La bohème  

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A Paris street - set design for Act II of Puccini's La bohème by Adolfo Hohenstein
A Paris street - set design for Act II of Puccini's La bohème by Adolfo Hohenstein

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La bohème is an opera in four acts by Giacomo Puccini to an Italian libretto by Luigi Illica and Giuseppe Giacosa, based on Scènes de la vie de Bohème by Henri Murger. The world première performance of La bohème was in Turin on February 1, 1896 at the Teatro Regio (now the Teatro Regio Torino) and conducted by the young Arturo Toscanini. In 1946, fifty years after the opera's premiere, Toscanini conducted a performance of it on U.S. radio, and this performance was eventually released on records and on compact disc. It is the only recording of a Puccini opera by its original conductor.


Origin of the story

According to its title page, the libretto of La bohème is based on Henri Murger's novel, Scènes de la vie de bohème. However, Théodore Barrière, in collaboration with Murger, had written a 1849 play based on that work with a much more unified plot than the novel's collection of vignettes. Puccini and his librettists likely used both sources as a resource for the libretto. As in the play, the opera's libretto focuses on the relationship between Rodolfo and Mimì, ending with her death. Also like the play, the libretto combines two characters from the novel, Mimì and Francine, into a single Mimì character. However, Puccini chose to follow the overall storyline of the novel over the play, as the play's plot runs uncomfortably close to that of La traviata (Mimì is persuaded to leave Rodolfo by her lover's wealthy uncle, who uses the same arguments as Verdi's Germont).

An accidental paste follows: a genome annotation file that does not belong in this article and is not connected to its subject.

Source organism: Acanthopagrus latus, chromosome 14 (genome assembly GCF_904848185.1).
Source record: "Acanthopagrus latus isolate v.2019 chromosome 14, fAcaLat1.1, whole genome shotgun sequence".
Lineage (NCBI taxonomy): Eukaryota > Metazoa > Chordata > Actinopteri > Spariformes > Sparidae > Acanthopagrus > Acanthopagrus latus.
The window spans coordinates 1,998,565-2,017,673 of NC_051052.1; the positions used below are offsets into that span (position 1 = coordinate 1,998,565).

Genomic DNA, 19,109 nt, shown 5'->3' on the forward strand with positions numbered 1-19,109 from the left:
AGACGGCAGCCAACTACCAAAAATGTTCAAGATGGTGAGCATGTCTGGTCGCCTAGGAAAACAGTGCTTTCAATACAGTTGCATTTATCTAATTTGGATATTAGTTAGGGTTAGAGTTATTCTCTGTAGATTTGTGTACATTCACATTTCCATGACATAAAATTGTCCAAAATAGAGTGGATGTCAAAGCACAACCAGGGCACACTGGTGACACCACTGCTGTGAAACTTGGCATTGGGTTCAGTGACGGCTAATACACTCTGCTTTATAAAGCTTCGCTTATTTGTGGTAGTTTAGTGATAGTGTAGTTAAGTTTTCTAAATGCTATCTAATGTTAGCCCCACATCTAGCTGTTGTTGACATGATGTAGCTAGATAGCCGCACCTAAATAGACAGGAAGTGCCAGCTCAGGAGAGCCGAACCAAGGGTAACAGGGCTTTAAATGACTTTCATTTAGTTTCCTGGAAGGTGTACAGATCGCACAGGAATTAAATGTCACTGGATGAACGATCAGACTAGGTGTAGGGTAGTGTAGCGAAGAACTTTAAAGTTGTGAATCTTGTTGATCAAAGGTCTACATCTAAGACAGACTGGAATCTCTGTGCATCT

The published libretto includes a note from the librettists alluding to these adaptations, which are represented as a natural consequence of adapting the novel's stories to the stage but without mentioning the play at all. At the time, the novel was in the public domain, Murger having died without heirs, but rights to the play were still controlled by Barrière's heirs. Other topics, characters and events in the opera are gathered from various other stories in the novel. Puccini's intention to base an opera on Murger's novel appears to date from the winter of 1892–3, shortly before the première of Manon Lescaut. Almost at once it involved him in a controversy in print with composer Ruggero Leoncavallo, who in the columns of his publisher's periodical Il secolo (20 March 1893) claimed precedence in the subject, maintaining that he had already approached the artists whom he had in mind and that Puccini knew this perfectly well. Puccini rebutted the accusation in a letter (dated the following day) to Il corriere della sera and at the same time welcomed the prospect of competing with his rival and allowing the public to judge the winner. He further tried to secure the legal rights to the novel but was unsuccessful as the work was in the public domain. Leoncavallo's used his own libretto for his La bohème, which was premiered in 1897, and focuses more on the Musetta and Marcello relationship, rather than that of Mimì and Rodolfo as in Puccini's version. The winner of the competition between the two is quite clear as Leoncavallo's version is almost never performed, while Puccini's is a staple of the operatic repertoire.